WHAT CHILDREN OVERHEAR MATTERS NOW MORE THAN EVER
“Kill Mexico” The words were scratched onto the desk of a ten-year-old boy. He’d been born in America, but his parents were immigrants, and the meaning was clear. His classmate wanted him to know that he was no longer welcome.
His teacher found the message when she sent the kids out for recess. He stayed at his desk, looking at down, fighting back tears.
The teacher is a friend of our family. When she shared this experience we were in shock. How does this happen? How do ten-year-olds get so filled with hate that they pass racist death threats to their classmates?
It’s tempting to write this kind of thing off as an anomaly – to believe that it’s the work of one sociopathic kid out of thousands of decent ones. But this wasn’t the only story like it that we’d heard.
Most of our friends are teachers, and, for the last three months, we’ve been hearing stories like this every day. It’s not always about a child threatening another classmate, but politics are spilling into the classroom.
Things are happening in the world right now, and we can get so caught up in it that we may not notice how it’s affecting our children. They’re not ignorant. They know we worry about things. They hear what we’re saying, and it’s affecting them in more ways than we might think.
Kids Repeat What They Hear
Not every kid’s going to go around threatening their classmates, but what they hear at home, they’ll repeat at school – even if they don’t understand what it means.
Another friend teaches third-grade. She slipped a little Spanish phrase into a day’s lesson one day when an eight-year-old raised her hand. “Teacher,” the girl said, “My Dada says we don’t need to learn Spanish. Trump’s going to get rid of all the Mexicans.”
We know that our kids are sponges. We’ve heard them mimic our turns of phrase and the little words they overhear, but we may not understand the impact on our children.
Right now, many homes are buzzing with politics. The news is blaring on TV. We’re talking about it over dinner. We have strong feelings about what’s happening in our country and we want to express them – and we usually don’t think twice about it.
Our kids, however, pick up on the little things. This became clear one day at dinner when our four-year-old blurted out, “You are listening to Fox News Radio.”
We had just come back from his grandparent’s, where the house thrums with a constant background murmur of InfoWars and Fox News. My wife and I are used to the sound. We hardly notice it anymore – and we had no idea that, while our son was sitting quietly, he had been listening to every word.
Kids Are Forming Opinions
Our son is not about to vote in an election, and he certainly doesn’t understand the complex fabric of American politics – but he doesn’t know that. No four-year-old thinks of himself as simple-minded. They think about the things that they hear. They make decisions and they come to conclusions.
Before the election, we had the debates running on the TV. Our son didn’t understand much of it, except that the man was named Trump and the woman was named Hillary and that we were meant to decide which one was our favorite.
We didn’t think he was paying attention until he announced, out of the blue, “I like Trump the best.” He’d vote Republican, he explained, because Trump, “is funny and he has a nice tie.”
My wife told me a story afterward. She was twelve years old during the election of 2000, too young to understand a thing about it. But she’d heard her parents talk, and she fed off their emotions.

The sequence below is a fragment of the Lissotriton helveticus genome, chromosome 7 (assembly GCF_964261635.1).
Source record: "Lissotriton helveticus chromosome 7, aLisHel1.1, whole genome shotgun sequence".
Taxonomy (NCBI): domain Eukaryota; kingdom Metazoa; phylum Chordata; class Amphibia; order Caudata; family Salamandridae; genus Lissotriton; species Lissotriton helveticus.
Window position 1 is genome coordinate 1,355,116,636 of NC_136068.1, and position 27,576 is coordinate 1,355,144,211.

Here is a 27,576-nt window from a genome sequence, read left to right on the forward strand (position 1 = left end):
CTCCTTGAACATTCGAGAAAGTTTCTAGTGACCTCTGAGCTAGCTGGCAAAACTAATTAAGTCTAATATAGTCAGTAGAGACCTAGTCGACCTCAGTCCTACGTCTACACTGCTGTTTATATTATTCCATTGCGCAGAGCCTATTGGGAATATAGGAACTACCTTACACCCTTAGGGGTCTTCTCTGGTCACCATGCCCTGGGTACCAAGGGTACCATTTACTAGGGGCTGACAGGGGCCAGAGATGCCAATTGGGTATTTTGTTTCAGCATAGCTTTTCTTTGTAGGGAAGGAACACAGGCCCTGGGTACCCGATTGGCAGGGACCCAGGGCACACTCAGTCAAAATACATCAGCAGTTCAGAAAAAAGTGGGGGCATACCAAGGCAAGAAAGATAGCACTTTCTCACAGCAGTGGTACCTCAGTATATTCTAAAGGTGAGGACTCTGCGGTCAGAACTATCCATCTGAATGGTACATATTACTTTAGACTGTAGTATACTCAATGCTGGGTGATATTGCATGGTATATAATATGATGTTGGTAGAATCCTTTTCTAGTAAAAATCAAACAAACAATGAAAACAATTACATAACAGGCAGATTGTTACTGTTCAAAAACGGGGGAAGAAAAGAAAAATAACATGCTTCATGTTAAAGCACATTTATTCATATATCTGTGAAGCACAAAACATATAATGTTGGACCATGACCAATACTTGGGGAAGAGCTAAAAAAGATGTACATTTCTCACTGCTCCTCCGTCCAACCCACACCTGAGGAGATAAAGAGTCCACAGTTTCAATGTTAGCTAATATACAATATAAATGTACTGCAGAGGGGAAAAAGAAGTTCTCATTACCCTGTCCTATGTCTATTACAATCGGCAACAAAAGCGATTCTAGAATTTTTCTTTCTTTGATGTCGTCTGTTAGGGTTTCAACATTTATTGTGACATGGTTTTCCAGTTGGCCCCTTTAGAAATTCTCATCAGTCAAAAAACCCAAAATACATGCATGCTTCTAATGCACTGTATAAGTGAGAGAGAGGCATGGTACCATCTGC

“Because of what I’d heard my parents say, I felt like there was an evil faction trying to take over the world,” she told me. “I really felt like Al Gore was the Antichrist.” That night, a twelve-year-old girl prayed to God to keep a man from becoming President.
These Opinions Affect Who We Become
There’s a reason there are red states and blue states. We grow up in a cultural context and form opinions of our own as we get older, but the ones we are immersed in as kids remain our default setting. We have to work to reject them.
It’s hard to notice this in the context of one’s own culture. It becomes obvious when you witness it as a guest in someone else’s. I taught, for a time, at a high school in China. Kids there, from a young age, are taught about the Japanese War of Aggression and that the South-Pacific Sea is China’s by right.
When they’re kids, these are just stories – but as they get older, those stories affect who they are. A student once stood up and declared, “The Japanese are dogs, and we will go to war!” The whole class applauded.
It seemed crazy to me at the time, but it’s barely noticeable when it’s your own culture. Here in Tennessee, a worried child in a forest might ask, “What if the Indians attack?” Or a child might learn to copy her parent’s nervous flinch when a man in a turban boards an airplane.
Tennessee isn’t my culture, either. I’m from Canada. When I told my friends where I was moving the reply was, “You mean the Bible Belt? Are you sure you want to live there?”
We Need To Be Careful What We Say
Talking about politics around the kids isn’t necessarily a bad thing. In fact, it might even be good for them. One study suggests that kids whose parents talk about politics at home grow up more willing to listen to, and consider different political opinions.
We have to be careful about how we do it, though. If we sit around the dinner table talking about how a group of people is dangerous or about how half of the nation is stupid, we’re not promoting open thinking. We’re normalizing a dangerous and divisive worldview.
We have the chance to make the next generation better than we are. Our kids could be overhearing us trying to understand both sides of an issue. They could see us encouraging them to see things through other peoples’ eyes.
Little ears are listening, and little hands don’t write things like “Kill Mexico” unless they’ve heard them from big people’s mouths.